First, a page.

Teachers team up to instruct in new ways

Published 10:25 pm Thursday, January 6, 2011

Jodie Linkows, art teacher, helps Early Start student Tyler Hall sprinkle glitter on his colorful shape mosaic.

Musical colors, three dimensional shapes, and flexible numbers were what you could observe at Oakland Elementary School on Thursday, during a special Shapes and Colors Fair for students enrolled in the Early Start program.

The Early Start program is a pre-K program designed to help 4- to 5-year-old students learn the skills they will need to be successful in elementary school.

Wednesday’s Fair was intended to help teach students about the basics of shapes and colors. Students created music with instruments of different shapes, used primary colors to create secondary colors, pasted a variety of foam shapes onto the lids of old coffee cans to create colorful mosaics, separated out snacks of different shapes into categories, and used their bodies and jump ropes to create a variety of shapes and numbers.

Email newsletter signup

“These children are like sponges, and they want to please and they want to learn. The more fun it is the more they will learn,” said Karen Branson, whose class participated in the event. “It’s all about exposure and making it fun.”

The resource teachers at Oakland have created similar resource days to help teach level-appropriate content to students at all grade levels in the school.

Oakland’s resource teachers pride themselves on being the only Suffolk elementary school with monthly events for each grade level. During resource days, they incorporate level-appropriate SOLs into their content areas of music, physical education, art and reading/library science.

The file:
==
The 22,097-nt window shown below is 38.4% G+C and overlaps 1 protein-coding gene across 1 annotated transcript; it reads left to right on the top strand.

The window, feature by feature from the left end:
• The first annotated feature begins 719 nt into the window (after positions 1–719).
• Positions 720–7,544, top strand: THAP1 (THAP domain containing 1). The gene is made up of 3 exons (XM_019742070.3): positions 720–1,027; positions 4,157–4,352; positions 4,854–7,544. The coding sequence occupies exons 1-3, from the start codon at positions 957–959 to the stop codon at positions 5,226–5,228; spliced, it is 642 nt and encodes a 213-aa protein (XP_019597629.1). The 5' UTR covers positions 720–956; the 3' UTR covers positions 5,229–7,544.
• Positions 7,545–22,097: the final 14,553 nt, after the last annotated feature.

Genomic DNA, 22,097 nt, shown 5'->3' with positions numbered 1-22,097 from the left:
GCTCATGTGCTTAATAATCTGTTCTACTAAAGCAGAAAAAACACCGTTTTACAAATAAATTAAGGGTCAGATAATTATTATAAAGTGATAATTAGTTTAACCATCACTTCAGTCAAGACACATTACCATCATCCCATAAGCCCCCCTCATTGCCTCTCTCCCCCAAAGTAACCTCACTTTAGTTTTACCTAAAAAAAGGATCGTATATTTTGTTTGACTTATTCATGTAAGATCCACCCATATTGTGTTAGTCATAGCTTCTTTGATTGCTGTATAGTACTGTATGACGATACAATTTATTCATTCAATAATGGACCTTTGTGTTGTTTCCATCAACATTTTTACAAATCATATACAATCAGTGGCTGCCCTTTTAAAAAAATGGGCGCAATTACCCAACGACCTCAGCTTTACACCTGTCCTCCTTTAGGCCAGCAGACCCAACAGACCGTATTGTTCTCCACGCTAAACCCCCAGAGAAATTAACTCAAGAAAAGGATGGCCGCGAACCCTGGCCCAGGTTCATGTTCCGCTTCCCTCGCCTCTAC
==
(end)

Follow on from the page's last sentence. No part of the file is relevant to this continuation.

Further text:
“This is another outlet for the SOL material,” said Rena Long, Oakland’s music teacher.

The events allow the resource teachers to present the material students are learning in class in a different way than their regular teachers. The various teaching strategies involve help tap into kids’ different learning styles. These events can “supplement the class curriculum and give them an alternative way to learn,” said Oakland Librarian Michele Waggoner said.

These events began at Oakland Elementary School 11 years ago when resource teachers sought to create fun activities that crossed curriculum boundaries.

Anne McCoy, physical education teacher at Oakland, had helped plan similar activities in Virginia Beach. She told herself when she taught there that if she ever had her own gym, she would plan activities of this type on a regular basis.

The first time she attempted to put together such an event, inspired by the Greeks and the Olympic Games, the music and art teacher decided to plan along with her. The following year the former librarian decided to join in too.

“Together we make a really cool event,” McCoy said, “The four of us together are a team.”

Oakland teachers and staff embraced the idea, and the resource teachers enjoyed organizing the events and working together so much they decided to make resource days regular events.

The events give resource teachers an opportunity to meet the Early Start students, whom they normally wouldn’t get to meet until the children entered kindergarten.

“I love to have a chance to be with the kids,” Long said. “I love seeing the excitement on their faces.”